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‘This kind of style is agreeable because contraries are best known (in themselves and by reason of their opposition), and still better when placed side by side (in juxtaposition, for the purpose of contrast and comparison); and also because it resembles a syllogism; for the ἔλεγχος (the refutative syllogism) is a bringing together (for the same purpose) of the two opposites (the two contradictory conclusion)’.

This opposition of contraries in the antithesis, also reminds us of the ἔλεγχος, the conclusion of opposites, refutation by an opposite conclusion; this resemblance makes the former look like a proof, which is a source of pleasure.

Aristotle is constantly telling us—see Bonitz ad Metaph. B 2, 996 a 18 —that contraries, which are the two extremes of things under the same genus, are also subject to the same science, τῶν ἐναντία μία, or αὐτή, ἐπιστήμη. And accordingly, inferences may be drawn from one contrary to another, Eth. N. V 1, 1129 a 14 seq. This appears to be the foundation of what is here said, that contraries are best known to us; they can be studied together, and one throws light upon the other. Comp. III 11. 9, ὅσῳ ἂν...ἀντικειμένως λεχθῇ τοσούτῳ εὐδοκιμεῖ μᾶλλον. τὸ δ᾽ αἴτιον ὅτι μάθησις διὰ μὲν τὸ ἀντικεῖσθαι μᾶλλον...γίνεται. II 23. 30 and III 17. 13, on ἔλεγχος, and the conclusion (implying learning) from opposites. In Probl. XIX 5, ἡδὺ τὸ μανθάνειν is assigned, as an acknowledged truth, in explanation of a musical fact. ‘Best known’ seems to mean that contraries, being under the same genus, are better known than any other things that have no such relation, or no relation at all, to one another.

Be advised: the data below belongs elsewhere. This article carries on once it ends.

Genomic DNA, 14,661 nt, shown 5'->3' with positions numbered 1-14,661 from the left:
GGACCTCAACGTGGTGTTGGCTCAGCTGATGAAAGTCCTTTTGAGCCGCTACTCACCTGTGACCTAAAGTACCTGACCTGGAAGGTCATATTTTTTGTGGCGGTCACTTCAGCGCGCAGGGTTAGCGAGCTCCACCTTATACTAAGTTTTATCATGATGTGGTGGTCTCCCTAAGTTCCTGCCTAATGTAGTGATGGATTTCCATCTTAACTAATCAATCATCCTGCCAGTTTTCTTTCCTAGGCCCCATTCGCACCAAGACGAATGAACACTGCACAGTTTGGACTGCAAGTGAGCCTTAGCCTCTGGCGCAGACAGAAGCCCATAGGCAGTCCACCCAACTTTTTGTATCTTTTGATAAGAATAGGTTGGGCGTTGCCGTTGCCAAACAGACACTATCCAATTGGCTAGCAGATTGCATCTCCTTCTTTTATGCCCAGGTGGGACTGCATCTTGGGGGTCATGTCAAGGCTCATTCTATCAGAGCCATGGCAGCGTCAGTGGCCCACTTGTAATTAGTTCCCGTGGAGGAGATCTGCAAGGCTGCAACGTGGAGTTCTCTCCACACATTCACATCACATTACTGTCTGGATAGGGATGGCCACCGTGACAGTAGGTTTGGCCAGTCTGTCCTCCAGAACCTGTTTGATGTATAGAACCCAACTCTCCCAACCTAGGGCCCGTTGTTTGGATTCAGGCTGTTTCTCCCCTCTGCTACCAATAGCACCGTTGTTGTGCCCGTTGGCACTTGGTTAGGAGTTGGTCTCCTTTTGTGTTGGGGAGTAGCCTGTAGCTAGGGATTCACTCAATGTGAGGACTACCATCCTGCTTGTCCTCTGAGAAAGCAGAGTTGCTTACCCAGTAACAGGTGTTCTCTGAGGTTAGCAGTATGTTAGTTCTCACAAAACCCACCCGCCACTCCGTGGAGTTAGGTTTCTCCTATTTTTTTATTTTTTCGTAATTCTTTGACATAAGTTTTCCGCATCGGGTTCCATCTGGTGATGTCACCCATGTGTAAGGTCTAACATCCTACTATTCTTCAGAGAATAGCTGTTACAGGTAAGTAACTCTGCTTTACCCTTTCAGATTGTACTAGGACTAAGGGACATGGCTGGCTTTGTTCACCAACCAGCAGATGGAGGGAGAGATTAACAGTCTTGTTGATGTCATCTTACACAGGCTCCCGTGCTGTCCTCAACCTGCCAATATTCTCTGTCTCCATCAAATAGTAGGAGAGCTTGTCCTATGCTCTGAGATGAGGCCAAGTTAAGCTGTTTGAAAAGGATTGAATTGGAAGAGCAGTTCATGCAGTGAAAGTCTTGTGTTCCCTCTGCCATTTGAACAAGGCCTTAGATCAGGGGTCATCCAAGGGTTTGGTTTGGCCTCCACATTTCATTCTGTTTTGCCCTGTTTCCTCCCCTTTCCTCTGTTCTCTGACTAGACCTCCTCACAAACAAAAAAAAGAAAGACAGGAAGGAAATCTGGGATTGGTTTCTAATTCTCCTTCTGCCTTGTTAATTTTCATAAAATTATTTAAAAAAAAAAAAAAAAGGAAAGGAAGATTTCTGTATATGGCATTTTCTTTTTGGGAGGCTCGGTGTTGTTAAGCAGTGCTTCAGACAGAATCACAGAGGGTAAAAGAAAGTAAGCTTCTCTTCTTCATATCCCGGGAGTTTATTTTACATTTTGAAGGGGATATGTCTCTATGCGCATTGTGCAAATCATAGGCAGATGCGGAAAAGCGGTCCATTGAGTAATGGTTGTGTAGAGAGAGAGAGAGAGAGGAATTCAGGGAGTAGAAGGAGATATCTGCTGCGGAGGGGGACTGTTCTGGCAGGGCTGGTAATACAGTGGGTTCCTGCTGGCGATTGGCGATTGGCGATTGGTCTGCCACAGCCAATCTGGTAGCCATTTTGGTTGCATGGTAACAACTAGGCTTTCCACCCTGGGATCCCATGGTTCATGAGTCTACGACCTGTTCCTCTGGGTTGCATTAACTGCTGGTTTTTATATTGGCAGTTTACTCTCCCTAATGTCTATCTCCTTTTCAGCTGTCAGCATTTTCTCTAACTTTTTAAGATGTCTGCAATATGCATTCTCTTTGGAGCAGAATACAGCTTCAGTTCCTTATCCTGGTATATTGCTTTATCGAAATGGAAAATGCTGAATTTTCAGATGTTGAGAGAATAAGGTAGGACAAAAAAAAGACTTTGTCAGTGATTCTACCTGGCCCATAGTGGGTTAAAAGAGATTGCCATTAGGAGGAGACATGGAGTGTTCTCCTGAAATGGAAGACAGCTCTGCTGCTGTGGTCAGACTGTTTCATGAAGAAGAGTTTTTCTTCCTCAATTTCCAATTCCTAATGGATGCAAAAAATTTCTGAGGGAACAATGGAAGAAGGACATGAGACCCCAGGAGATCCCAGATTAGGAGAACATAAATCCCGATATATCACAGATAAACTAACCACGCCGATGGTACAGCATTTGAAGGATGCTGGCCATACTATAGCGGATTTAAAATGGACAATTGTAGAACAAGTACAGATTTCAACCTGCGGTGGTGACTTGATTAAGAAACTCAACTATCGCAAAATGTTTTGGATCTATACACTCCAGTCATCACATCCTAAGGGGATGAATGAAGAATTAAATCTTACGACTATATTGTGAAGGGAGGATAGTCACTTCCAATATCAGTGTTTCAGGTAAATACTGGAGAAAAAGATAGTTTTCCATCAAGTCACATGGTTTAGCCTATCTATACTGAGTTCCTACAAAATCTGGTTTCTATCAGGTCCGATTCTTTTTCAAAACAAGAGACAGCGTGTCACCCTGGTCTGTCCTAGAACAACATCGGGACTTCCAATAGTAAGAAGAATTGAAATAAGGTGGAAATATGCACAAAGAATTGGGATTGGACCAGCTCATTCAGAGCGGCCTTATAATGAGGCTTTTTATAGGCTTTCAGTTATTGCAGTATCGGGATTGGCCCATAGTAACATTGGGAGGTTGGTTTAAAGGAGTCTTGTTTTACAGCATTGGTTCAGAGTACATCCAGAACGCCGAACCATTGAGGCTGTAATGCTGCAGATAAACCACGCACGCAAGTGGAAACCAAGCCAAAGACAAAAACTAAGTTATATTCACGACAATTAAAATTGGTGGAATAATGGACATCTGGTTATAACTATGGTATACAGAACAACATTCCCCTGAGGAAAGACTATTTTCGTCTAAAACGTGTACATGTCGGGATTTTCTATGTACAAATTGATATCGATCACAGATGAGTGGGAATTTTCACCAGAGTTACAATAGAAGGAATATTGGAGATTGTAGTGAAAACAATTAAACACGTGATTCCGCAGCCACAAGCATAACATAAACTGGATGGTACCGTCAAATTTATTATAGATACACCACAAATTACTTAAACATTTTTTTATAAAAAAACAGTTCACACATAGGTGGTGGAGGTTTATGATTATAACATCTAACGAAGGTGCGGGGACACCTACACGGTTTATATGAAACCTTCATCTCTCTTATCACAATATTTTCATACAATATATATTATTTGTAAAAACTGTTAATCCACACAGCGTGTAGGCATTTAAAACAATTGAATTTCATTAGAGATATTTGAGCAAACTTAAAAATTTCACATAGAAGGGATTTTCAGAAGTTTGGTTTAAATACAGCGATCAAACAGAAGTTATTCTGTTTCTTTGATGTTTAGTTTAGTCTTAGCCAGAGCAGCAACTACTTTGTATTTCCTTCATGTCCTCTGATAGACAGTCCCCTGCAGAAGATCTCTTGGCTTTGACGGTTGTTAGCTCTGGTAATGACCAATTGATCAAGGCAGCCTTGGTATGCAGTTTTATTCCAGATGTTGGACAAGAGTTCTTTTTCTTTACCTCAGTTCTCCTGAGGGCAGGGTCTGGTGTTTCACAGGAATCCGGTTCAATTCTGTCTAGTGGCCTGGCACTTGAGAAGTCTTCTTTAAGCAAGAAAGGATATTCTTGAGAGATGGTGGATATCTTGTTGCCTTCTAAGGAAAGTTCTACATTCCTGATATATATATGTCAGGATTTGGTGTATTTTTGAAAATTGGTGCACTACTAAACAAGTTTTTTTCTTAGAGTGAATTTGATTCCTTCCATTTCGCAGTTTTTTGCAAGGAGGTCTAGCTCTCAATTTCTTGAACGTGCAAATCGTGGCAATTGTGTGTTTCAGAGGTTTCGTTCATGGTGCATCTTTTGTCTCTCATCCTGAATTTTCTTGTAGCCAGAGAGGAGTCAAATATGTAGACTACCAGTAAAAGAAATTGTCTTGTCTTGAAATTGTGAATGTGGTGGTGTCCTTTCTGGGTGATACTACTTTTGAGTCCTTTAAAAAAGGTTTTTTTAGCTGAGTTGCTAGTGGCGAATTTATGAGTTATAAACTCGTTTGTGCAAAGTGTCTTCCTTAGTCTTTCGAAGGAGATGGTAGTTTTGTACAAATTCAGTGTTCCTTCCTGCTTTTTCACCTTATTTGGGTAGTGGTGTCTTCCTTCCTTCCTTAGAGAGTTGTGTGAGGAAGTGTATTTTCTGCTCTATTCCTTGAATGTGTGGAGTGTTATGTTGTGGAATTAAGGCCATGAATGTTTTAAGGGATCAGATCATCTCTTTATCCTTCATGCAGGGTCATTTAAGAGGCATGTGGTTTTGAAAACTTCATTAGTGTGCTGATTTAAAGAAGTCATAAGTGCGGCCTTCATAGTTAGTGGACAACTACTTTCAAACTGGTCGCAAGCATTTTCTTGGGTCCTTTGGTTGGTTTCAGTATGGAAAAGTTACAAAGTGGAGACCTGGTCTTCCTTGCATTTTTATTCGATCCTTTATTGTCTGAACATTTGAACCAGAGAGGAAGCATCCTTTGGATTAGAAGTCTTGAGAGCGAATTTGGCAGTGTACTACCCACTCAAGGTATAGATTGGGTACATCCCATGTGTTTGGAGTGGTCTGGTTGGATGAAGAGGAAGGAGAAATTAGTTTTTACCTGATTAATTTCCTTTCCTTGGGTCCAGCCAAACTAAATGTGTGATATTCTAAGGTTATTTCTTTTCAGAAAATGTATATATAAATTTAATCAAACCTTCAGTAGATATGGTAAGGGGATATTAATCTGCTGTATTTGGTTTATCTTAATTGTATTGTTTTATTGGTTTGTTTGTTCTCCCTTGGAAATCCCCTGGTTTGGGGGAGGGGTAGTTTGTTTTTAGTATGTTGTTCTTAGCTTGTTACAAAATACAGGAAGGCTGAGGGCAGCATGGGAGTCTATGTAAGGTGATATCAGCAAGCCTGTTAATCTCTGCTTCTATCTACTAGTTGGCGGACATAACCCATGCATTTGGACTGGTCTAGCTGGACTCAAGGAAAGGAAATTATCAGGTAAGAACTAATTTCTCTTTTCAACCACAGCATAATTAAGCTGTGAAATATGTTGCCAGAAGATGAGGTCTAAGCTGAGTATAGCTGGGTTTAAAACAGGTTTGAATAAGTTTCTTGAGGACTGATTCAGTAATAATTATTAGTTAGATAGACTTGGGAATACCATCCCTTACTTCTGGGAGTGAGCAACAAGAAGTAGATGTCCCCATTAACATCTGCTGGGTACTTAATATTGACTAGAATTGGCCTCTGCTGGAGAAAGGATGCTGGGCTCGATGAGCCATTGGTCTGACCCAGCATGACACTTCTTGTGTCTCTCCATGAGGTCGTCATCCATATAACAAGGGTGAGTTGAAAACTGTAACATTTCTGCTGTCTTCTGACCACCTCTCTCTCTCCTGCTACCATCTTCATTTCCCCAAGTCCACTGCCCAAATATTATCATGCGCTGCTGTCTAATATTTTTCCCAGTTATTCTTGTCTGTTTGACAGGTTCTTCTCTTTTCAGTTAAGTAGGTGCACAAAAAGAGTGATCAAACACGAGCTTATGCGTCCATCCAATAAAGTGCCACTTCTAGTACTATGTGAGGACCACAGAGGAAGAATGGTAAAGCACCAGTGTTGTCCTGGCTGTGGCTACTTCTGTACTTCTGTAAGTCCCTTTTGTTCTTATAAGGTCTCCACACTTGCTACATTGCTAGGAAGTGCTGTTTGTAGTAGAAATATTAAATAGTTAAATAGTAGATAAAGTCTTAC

On the pleasure derived from learning, which is here assumed to be the explanation of the agreeableness of this periodic style, see the notes on I 11. 21, 23; particularly the latter, in which it is fully illustrated from Aristotle's writings. I will repeat here that the Metaphysics opens with a statement that all men have a natural longing for (strive after) knowledge, πάντες ἄνθρωποι τοῦ εἰδέναι ὀρέγονται φύσει: and this of course implies pleasure in learning, which is the satisfaction of this natural appetite. The natural love of imitation or copying, which gives rise to all the imitative arts, is based in the same way upon the desire and pleasure of learning. And contrariwise therefore (this is additional), as we saw in c. 8. 2, ἀηδὲς καὶ ἄγνωστον τὸ ἄπειρον, the infinite, or indefinite, is displeasing to us because it is unknowable. Comp. infra c. 10. 2, τὸ γὰρ μανθάνειν ῥᾳδίως ἡδὺ φύσει πᾶσίν ἐστι: the words that convey the most instruction to us are the most pleasing; hence the pleasure derived from metaphors, which is explained: γλῶτται on the contrary, which teach us nothing, are therefore disagreeable.

παρ᾽ ἄλληλα μᾶλλον γνώριμα] juxtaposition makes things more intelligible is a fact already more than once appealed to, as II 23. 30; compare the parallel passage, III 17. 13; III 2. 9; and again III 11. 9.

On the ἔλεγχος and its opposite conclusions, συλλογισμὸς ἀντιφάσεως see Introd. on II 22, and note 1, p. 262, and again, on II 25, p. 268.

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